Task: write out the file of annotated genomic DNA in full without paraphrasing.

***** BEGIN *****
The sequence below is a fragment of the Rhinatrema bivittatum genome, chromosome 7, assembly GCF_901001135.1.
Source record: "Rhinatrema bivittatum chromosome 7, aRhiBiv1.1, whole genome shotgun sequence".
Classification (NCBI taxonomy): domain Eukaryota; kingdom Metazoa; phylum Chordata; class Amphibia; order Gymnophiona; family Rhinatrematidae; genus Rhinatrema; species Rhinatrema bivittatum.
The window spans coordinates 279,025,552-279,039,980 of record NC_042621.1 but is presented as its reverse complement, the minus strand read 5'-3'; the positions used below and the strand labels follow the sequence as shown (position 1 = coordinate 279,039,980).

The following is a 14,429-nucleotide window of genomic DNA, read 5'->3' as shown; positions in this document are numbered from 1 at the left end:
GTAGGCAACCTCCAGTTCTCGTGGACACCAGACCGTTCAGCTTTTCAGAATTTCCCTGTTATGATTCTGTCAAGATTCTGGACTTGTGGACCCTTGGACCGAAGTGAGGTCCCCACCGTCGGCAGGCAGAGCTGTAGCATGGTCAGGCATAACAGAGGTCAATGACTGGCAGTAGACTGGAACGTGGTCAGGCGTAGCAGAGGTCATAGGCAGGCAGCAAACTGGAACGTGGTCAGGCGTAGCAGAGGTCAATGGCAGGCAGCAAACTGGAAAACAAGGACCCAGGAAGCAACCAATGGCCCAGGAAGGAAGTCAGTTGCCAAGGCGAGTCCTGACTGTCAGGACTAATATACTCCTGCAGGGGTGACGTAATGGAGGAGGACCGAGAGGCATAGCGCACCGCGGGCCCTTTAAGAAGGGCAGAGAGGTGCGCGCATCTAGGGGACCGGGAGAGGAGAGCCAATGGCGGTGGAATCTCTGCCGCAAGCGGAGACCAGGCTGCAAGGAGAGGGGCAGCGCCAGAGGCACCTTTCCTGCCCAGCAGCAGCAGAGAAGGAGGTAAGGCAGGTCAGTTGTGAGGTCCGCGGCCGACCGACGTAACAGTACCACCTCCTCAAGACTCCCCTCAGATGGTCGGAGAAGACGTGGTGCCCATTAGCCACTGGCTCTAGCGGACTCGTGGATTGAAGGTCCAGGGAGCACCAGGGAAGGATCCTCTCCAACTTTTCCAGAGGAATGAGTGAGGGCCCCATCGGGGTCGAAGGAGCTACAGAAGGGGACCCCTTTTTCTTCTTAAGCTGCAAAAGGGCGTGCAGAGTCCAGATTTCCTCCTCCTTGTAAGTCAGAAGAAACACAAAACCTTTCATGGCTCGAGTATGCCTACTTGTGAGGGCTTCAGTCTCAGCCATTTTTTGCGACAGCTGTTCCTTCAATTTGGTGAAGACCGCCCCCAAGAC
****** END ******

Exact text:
The sequence below is a fragment of the Rhinatrema bivittatum genome, chromosome 7, assembly GCF_901001135.1.
Source record: "Rhinatrema bivittatum chromosome 7, aRhiBiv1.1, whole genome shotgun sequence".
Classification (NCBI taxonomy): domain Eukaryota; kingdom Metazoa; phylum Chordata; class Amphibia; order Gymnophiona; family Rhinatrematidae; genus Rhinatrema; species Rhinatrema bivittatum.
The window spans coordinates 279,025,552-279,039,980 of record NC_042621.1 but is presented as its reverse complement, the minus strand read 5'-3'; the positions used below and the strand labels follow the sequence as shown (position 1 = coordinate 279,039,980).

The following is a 14,429-nucleotide window of genomic DNA, read 5'->3' as shown; positions in this document are numbered from 1 at the left end:
GTAGGCAACCTCCAGTTCTCGTGGACACCAGACCGTTCAGCTTTTCAGAATTTCCCTGTTATGATTCTGTCAAGATTCTGGACTTGTGGACCCTTGGACCGAAGTGAGGTCCCCACCGTCGGCAGGCAGAGCTGTAGCATGGTCAGGCATAACAGAGGTCAATGACTGGCAGTAGACTGGAACGTGGTCAGGCGTAGCAGAGGTCATAGGCAGGCAGCAAACTGGAACGTGGTCAGGCGTAGCAGAGGTCAATGGCAGGCAGCAAACTGGAAAACAAGGACCCAGGAAGCAACCAATGGCCCAGGAAGGAAGTCAGTTGCCAAGGCGAGTCCTGACTGTCAGGACTAATATACTCCTGCAGGGGTGACGTAATGGAGGAGGACCGAGAGGCATAGCGCACCGCGGGCCCTTTAAGAAGGGCAGAGAGGTGCGCGCATCTAGGGGACCGGGAGAGGAGAGCCAATGGCGGTGGAATCTCTGCCGCAAGCGGAGACCAGGCTGCAAGGAGAGGGGCAGCGCCAGAGGCACCTTTCCTGCCCAGCAGCAGCAGAGAAGGAGGTAAGGCAGGTCAGTTGTGAGGTCCGCGGCCGACCGACGTAACAGTACCACCTCCTCAAGACTCCCCTCAGATGGTCGGAGAAGACGTGGTGCCCATTAGCCACTGGCTCTAGCGGACTCGTGGATTGAAGGTCCAGGGAGCACCAGGGAAGGATCCTCTCCAACTTTTCCAGAGGAATGAGTGAGGGCCCCATCGGGGTCGAAGGAGCTACAGAAGGGGACCCCTTTTTCTTCTTAAGCTGCAAAAGGGCGTGCAGAGTCCAGATTTCCTCCTCCTTGTAAGTCAGAAGAAACACAAAACCTTTCATGGCTCGAGTATGCCTACTTGTGAGGGCTTCAGTCTCAGCCATTTTTTGCGACAGCTGTTCCTTCAATTTGGTGAAGACCGCCCCCAAGAC